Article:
And right on cue, everyone has an opinion. Parental leave should be mandatory, some say. Others say Mayer is making a huge mistake or that going back in two weeks, quite bluntly, just sucks.
The undercurrent here, first raised back in July when Mayer announced her maternity leave would be a “few weeks long” stretches beyond the eternal judgment that surrounds parenting. It’s also the idea that Mayer has become a role model whose actions could affect the decisions of other women or other companies.
She’s far from being the only woman in a leadership position to birth a child—New York Magazine points out that Pakistani prime minister Benazir Bhutto gave birth while in office back in 1990, and four women in Congress have had babies in since 2007. But she is very likely the first woman of a struggling Fortune 500 technology company to do so.
As a result, some observers have spent the past few months fretting that Mayer’s trailblazing milestone—a pregnant CEO of a major technology firm—could end up hurting women as much as it helps them. Rather than breaking the mold, some worry, she’s fitting right into it. Fears have set in that Mayer’s short maternity leave could inspire less flexibility for women, rather than more. (“If Marissa Mayer can go back to work as CEO in a week, you can at least answer a few emails, can’t you, lowly office drone?”)
Like it or not, Mayer has become a leader in the Great Mommy Debate, someone whose decisions, successes and failures will be carefully scrutinized, both publicly in the media echo chamber and privately by working mothers everywhere.
It’s not fair, of course, to position her as a role model in the broader debate over what working mothers can or can’t do. Mayer has vastly more resources than most (she can afford round-the-clock nannies and cooks and maids). She has more freedom to control her schedule because she’s in charge (ask any working mother what’s harder, long hours or unpredictable hours, and it’s the latter that will prompt more complaints). And she apparently thrives off of hard work and may personally miss being away from it more than some others do (Mayer has said she likes “to stay in the rhythm of things” and that she can get by on as little as four to six hours of sleep).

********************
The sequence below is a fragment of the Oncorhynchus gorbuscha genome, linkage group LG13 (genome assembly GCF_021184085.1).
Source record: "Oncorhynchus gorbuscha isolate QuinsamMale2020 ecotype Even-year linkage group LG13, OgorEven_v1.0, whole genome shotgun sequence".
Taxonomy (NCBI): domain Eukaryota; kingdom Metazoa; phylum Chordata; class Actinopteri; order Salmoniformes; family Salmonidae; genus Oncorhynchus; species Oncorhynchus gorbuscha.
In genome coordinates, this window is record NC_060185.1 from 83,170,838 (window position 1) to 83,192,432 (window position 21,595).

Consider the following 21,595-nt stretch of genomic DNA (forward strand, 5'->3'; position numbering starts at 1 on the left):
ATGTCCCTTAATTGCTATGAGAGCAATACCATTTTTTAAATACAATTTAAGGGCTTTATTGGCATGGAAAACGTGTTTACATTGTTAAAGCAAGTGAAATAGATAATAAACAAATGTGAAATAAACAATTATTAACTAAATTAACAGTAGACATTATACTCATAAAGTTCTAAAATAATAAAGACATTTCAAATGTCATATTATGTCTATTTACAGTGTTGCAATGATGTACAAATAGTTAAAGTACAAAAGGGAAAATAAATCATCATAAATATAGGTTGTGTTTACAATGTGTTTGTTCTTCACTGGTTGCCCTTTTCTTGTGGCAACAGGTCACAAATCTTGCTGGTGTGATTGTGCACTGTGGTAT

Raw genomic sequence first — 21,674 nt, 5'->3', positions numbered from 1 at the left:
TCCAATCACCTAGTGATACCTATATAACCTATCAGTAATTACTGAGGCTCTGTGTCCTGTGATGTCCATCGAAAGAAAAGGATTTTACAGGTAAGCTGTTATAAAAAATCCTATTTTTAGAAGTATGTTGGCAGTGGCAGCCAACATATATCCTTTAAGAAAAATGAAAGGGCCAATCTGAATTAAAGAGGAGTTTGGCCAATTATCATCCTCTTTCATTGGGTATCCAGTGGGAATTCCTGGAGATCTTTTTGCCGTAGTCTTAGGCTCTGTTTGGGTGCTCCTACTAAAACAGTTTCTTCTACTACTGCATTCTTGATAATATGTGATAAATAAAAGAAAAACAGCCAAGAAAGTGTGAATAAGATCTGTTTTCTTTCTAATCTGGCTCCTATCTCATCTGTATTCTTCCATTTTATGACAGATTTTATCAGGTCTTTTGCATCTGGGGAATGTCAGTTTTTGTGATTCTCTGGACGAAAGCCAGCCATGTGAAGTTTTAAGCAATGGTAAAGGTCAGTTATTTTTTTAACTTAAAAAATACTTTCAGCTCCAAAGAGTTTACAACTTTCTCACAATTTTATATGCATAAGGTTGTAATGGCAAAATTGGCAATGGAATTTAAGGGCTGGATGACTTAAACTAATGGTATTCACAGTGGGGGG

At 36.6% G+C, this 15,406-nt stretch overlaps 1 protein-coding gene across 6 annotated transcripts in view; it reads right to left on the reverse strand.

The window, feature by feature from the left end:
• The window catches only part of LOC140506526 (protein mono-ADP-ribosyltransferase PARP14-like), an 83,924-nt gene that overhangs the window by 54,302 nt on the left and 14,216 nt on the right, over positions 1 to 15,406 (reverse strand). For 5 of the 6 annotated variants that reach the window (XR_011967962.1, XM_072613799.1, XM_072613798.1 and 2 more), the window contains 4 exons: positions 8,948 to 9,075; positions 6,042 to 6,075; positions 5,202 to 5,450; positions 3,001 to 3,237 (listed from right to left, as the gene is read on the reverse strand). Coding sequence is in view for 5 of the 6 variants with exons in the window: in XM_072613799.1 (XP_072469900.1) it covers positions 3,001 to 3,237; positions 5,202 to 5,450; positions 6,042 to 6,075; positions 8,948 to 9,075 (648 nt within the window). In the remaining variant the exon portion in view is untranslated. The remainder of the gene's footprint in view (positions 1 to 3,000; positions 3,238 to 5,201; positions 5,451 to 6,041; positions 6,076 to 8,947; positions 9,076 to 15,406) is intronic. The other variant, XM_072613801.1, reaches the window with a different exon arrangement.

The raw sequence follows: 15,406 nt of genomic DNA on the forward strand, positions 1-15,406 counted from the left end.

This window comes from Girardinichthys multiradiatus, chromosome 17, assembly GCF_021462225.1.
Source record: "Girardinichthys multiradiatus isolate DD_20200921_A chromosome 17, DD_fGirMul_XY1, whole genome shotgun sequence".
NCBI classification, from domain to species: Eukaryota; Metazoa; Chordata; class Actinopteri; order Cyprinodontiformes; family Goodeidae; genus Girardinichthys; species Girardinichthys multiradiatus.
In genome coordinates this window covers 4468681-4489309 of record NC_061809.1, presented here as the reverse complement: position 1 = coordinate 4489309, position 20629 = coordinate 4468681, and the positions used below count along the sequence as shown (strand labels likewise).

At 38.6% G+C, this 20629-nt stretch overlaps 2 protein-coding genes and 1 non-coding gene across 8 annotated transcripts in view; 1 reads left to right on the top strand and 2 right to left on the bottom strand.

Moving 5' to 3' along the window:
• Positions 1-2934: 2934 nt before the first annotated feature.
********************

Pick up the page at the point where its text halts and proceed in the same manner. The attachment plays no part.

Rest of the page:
What will be fair to watch, however, is how Mayer’s decisions affect the culture at her company. She may not have been selected as leader for all working moms, but she was named the CEO of Yahoo. I’m not saying this will happen, but if women at the company were to start feeling pressure to come back to work sooner because their CEO did, or if managers there were to start questioning traditional maternity leaves because of Mayer’s decision, she would need to speak out clearly and authoritatively that this was her personal choice and that the company firmly backs maternity benefits for its employees.
There is also the risk that her decision to return so quickly could say something unintended to her senior team. The CEO’s job is to set strategy, develop leaders and hold people accountable for their performance. Had she said “I’ll be away for a while, but in the meantime I’ll be available for all critical strategic decisions and trust my senior team to operate the company,” she might have ended up doing more to develop the people who work for her, and the relationships she has with them. While I don’t think it’s anyone’s place to say how long Mayer should take off, I do see the value in this advice from CityGrid executive Kara Nortman: “Maternity leave creates opportunity for senior leaders to manage their business through time-lapse photography. After a limited time of light management it is much easier to tell who moved through walls to execute and who did not.”
So Mazel Tov, Marissa Mayer. Congrats on your baby boy. Don’t worry too much about how your personal decisions might affect the entire universe of working moms: Pregnancy and motherhood are personal calls, and you have to do what’s right for you and your child. Just don’t forget, while you’re thinking about how much being away from Yahoo could have an impact the company, that it’s possible coming back so quickly could have an impact on it, too.
More from On Leadership:
Exhaustion is not a status symbol
Women in tech dominate Fortune’s annual power ranking
Is it less stressful to be in charge?
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